2) All Podling Mentors receive them, which allows them to admonish us
if we abuse the private list

3) They are archived and searchable ("discoverable" in a legal sense) by Apache

4) All ASF Members have the ability to consult all private list archives

If there is a reasonable way to achieve the same results for the
private forums, then I would be very pleased.  But inviting PPMC
members to join does not achieve all of these goals.  However, echoing
private forum traffic to ooo-private would.

> I will quote one of my responses on these thread -- that those with CV
> rights can check:
>   * Re: Status: Preservation/Migration with Apache
> <>
>> To be honest, I think that the best think for all would be for Apache to
>> accept that a user-facing service is very different from interacting with
>> developers and show us a little toleration. I think most of us would prefer
>> the Apache route or maybe a LibO route if we could keep the forums running
>> smoothly.
>> In my view the crazy thing is that this type of service could be
>> incredibly useful for other Apache projects. Our model is designed to scale
>> and we could just as easily add and run a forum to support another Apache
>> project as we could another National Language for OOo.
>> I continue to wish for the best, but I am not hopeful. If this would all
>> settle down then I would consider re-engaging. But whether we go or stay is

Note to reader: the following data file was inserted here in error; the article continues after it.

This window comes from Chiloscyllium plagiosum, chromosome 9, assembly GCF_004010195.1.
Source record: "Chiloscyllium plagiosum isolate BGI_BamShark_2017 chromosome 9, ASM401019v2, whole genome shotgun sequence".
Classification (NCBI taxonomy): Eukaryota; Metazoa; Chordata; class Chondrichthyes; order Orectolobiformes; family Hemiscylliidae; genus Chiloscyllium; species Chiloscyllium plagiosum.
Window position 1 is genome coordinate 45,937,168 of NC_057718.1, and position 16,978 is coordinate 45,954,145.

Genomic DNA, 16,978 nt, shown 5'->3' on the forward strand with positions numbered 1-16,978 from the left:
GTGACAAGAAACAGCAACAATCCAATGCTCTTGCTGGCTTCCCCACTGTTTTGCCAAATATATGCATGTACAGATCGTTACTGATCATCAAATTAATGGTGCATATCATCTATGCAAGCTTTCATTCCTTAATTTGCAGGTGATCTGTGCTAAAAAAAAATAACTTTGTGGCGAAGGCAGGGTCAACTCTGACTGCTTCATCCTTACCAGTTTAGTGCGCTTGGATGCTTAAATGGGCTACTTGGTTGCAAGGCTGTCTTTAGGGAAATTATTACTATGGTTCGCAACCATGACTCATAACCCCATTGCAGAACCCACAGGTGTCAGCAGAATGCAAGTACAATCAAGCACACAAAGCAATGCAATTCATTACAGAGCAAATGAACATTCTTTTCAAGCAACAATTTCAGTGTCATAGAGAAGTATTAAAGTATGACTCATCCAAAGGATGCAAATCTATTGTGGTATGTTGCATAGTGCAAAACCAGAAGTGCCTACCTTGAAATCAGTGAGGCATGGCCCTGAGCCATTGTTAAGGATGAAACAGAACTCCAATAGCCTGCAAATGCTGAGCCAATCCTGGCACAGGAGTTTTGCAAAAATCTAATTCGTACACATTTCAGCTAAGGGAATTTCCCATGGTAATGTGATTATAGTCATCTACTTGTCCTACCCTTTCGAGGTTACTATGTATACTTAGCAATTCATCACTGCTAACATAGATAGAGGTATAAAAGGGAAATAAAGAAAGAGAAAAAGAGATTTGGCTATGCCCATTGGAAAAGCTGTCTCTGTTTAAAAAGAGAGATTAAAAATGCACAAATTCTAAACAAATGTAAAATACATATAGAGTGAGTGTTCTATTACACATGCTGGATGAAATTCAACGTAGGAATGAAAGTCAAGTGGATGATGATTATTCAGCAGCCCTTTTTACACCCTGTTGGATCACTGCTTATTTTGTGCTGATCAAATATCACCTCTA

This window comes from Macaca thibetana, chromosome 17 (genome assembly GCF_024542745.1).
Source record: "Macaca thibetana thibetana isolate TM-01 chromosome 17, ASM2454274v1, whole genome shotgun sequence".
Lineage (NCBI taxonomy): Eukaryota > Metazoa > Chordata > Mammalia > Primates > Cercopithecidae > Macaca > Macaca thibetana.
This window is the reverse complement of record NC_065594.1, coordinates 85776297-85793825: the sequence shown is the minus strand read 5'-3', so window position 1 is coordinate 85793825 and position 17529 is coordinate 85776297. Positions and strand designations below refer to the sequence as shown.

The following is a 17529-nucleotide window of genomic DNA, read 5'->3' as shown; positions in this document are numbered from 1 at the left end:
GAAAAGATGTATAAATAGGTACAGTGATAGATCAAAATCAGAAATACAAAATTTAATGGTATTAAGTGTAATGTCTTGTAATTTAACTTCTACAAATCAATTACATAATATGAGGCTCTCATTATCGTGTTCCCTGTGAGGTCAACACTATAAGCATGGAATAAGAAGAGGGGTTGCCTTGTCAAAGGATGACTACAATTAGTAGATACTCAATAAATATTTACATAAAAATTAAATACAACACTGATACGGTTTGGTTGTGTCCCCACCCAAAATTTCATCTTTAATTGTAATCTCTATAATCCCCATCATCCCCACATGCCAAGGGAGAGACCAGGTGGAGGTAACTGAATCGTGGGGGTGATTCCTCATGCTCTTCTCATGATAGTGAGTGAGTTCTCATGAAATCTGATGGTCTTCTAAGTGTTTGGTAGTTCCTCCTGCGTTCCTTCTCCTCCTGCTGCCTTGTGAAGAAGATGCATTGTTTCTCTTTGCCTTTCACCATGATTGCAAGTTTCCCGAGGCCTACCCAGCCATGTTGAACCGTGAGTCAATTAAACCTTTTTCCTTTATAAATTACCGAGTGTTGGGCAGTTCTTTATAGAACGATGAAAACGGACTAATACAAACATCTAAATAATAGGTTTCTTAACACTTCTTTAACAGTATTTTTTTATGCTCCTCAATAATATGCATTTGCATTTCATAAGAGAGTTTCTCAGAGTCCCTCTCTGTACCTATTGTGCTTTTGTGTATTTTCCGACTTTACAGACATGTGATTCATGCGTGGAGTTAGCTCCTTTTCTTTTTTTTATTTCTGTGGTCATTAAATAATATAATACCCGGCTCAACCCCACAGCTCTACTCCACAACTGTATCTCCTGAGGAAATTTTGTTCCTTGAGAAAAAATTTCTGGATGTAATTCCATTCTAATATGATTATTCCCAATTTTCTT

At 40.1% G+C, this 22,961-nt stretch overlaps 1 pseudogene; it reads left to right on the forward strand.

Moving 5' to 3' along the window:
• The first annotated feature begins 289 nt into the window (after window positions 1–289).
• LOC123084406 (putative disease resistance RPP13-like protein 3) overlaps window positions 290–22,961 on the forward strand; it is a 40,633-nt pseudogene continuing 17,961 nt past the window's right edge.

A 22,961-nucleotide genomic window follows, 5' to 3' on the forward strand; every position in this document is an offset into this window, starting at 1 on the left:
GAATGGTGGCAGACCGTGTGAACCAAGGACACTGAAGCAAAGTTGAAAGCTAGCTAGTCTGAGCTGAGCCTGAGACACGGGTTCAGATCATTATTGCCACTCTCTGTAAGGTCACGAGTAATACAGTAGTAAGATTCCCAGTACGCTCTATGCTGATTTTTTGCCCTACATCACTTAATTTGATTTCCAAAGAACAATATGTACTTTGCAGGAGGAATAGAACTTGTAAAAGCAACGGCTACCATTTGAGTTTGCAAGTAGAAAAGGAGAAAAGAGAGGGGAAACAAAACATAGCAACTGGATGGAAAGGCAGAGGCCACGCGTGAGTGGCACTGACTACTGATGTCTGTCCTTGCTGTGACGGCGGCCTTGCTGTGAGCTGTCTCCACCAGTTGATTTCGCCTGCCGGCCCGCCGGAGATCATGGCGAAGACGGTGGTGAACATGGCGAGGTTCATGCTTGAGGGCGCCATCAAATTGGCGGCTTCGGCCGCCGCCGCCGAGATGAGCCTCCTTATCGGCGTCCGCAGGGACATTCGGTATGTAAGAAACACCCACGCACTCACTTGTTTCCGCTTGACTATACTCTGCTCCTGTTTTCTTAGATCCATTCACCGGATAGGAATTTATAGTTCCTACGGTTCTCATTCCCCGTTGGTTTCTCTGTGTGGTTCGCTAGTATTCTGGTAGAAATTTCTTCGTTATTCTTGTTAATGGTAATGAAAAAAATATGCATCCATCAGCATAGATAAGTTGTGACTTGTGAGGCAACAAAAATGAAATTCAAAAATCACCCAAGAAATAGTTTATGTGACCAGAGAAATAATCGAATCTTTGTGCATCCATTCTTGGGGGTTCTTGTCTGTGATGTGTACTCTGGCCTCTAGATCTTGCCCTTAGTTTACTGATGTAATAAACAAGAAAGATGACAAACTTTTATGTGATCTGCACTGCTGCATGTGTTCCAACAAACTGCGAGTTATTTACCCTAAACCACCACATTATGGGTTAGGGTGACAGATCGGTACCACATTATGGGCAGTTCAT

>> really a consensus decision for this community to make. I just don't want to
>> be portrayed as the "leader of the rebellion".
>> However, I need my month in Greece to regain my sense of peace and
>> harmony, before I take on anything else relating to OOo or any other major
>> project.
> I am not going to try to speak for them.   I would suggest that if you, who
> are seen as the main spokesperson for the "hard Apache line", aren't willing
> to show a step in the direction of reconciliation -- say by joining the
> forums as a volunteer and listening to them in their own environment -- then
> Apache will have zero chance of getting them to participate.  They have
> tried v.v. and given up.
> Regards
> Terry
> On 04/09/11 15:42, Rob Weir wrote:
>> On Sun, Sep 4, 2011 at 10:27 AM, Reizinger Zoltán<>
>>  wrote:
>> <snip>
>>> Why you think the volunteers and admins will join to this list, if you
>>> not
>>> makes any steps into the other directions?
>> I'm assuming the volunteers and admins want positive results.  The
>> decision-making in the project occurs on this list -- ooo-dev -- by
>> participants making and discussing proposals.    So I think that
>> volunteers and admins should join and participate in this list so they
>> can engage in an open, two-way conversation on how the project,
>> including the support forums, are run.
>> Remember, I am just one person, with my own ppinion.  I have only one
>> vote.  I don't make the decisions myself.  But if an admin or other
>> forum volunteer is not participating on the ooo-dev list at all, then
>> their opinions will likely be unheard and their vote uncounted.  That
>> is why you should encourage them to participate on the ooo-dev list.
>> -Rob